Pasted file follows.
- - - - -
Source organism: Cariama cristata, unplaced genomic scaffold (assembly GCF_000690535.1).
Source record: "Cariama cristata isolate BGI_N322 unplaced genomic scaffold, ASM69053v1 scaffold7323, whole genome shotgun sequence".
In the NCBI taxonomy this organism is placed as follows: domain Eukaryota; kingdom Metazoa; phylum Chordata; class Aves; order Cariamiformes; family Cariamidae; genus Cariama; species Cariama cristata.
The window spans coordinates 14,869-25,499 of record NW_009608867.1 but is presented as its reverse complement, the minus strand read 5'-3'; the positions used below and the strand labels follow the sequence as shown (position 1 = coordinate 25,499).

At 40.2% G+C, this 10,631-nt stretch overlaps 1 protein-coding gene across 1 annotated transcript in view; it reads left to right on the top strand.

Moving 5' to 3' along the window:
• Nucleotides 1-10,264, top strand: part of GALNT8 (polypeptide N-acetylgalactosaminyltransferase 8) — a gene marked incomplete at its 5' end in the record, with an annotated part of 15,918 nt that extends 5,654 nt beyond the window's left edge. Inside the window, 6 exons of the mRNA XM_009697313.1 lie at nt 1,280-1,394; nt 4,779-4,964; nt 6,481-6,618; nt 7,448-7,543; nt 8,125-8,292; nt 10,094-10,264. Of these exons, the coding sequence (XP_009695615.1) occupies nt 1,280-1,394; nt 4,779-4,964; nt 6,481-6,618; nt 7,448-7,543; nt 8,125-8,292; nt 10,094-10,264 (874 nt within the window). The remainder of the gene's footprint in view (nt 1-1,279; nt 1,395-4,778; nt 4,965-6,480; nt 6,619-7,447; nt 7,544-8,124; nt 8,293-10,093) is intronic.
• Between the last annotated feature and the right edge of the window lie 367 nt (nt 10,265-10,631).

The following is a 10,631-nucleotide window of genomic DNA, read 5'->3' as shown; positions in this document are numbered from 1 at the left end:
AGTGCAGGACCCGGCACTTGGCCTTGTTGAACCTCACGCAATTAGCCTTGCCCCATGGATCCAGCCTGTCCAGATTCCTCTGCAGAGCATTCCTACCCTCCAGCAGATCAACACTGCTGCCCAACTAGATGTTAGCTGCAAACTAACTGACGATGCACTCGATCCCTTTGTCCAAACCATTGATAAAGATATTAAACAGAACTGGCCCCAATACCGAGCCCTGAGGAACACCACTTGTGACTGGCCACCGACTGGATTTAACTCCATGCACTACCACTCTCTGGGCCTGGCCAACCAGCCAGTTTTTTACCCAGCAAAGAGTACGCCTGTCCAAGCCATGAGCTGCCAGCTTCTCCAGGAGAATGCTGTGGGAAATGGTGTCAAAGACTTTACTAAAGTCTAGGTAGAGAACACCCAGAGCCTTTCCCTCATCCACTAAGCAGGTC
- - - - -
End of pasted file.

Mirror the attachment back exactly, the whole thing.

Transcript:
Source organism: Cariama cristata, unplaced genomic scaffold (assembly GCF_000690535.1).
Source record: "Cariama cristata isolate BGI_N322 unplaced genomic scaffold, ASM69053v1 scaffold7323, whole genome shotgun sequence".
In the NCBI taxonomy this organism is placed as follows: domain Eukaryota; kingdom Metazoa; phylum Chordata; class Aves; order Cariamiformes; family Cariamidae; genus Cariama; species Cariama cristata.
The window spans coordinates 14,869-25,499 of record NW_009608867.1 but is presented as its reverse complement, the minus strand read 5'-3'; the positions used below and the strand labels follow the sequence as shown (position 1 = coordinate 25,499).

At 40.2% G+C, this 10,631-nt stretch overlaps 1 protein-coding gene across 1 annotated transcript in view; it reads left to right on the top strand.

Moving 5' to 3' along the window:
• Nucleotides 1-10,264, top strand: part of GALNT8 (polypeptide N-acetylgalactosaminyltransferase 8) — a gene marked incomplete at its 5' end in the record, with an annotated part of 15,918 nt that extends 5,654 nt beyond the window's left edge. Inside the window, 6 exons of the mRNA XM_009697313.1 lie at nt 1,280-1,394; nt 4,779-4,964; nt 6,481-6,618; nt 7,448-7,543; nt 8,125-8,292; nt 10,094-10,264. Of these exons, the coding sequence (XP_009695615.1) occupies nt 1,280-1,394; nt 4,779-4,964; nt 6,481-6,618; nt 7,448-7,543; nt 8,125-8,292; nt 10,094-10,264 (874 nt within the window). The remainder of the gene's footprint in view (nt 1-1,279; nt 1,395-4,778; nt 4,965-6,480; nt 6,619-7,447; nt 7,544-8,124; nt 8,293-10,093) is intronic.
• Between the last annotated feature and the right edge of the window lie 367 nt (nt 10,265-10,631).

The following is a 10,631-nucleotide window of genomic DNA, read 5'->3' as shown; positions in this document are numbered from 1 at the left end:
AGTGCAGGACCCGGCACTTGGCCTTGTTGAACCTCACGCAATTAGCCTTGCCCCATGGATCCAGCCTGTCCAGATTCCTCTGCAGAGCATTCCTACCCTCCAGCAGATCAACACTGCTGCCCAACTAGATGTTAGCTGCAAACTAACTGACGATGCACTCGATCCCTTTGTCCAAACCATTGATAAAGATATTAAACAGAACTGGCCCCAATACCGAGCCCTGAGGAACACCACTTGTGACTGGCCACCGACTGGATTTAACTCCATGCACTACCACTCTCTGGGCCTGGCCAACCAGCCAGTTTTTTACCCAGCAAAGAGTACGCCTGTCCAAGCCATGAGCTGCCAGCTTCTCCAGGAGAATGCTGTGGGAAATGGTGTCAAAGACTTTACTAAAGTCTAGGTAGAGAACACCCAGAGCCTTTCCCTCATCCACTAAGCAGGTC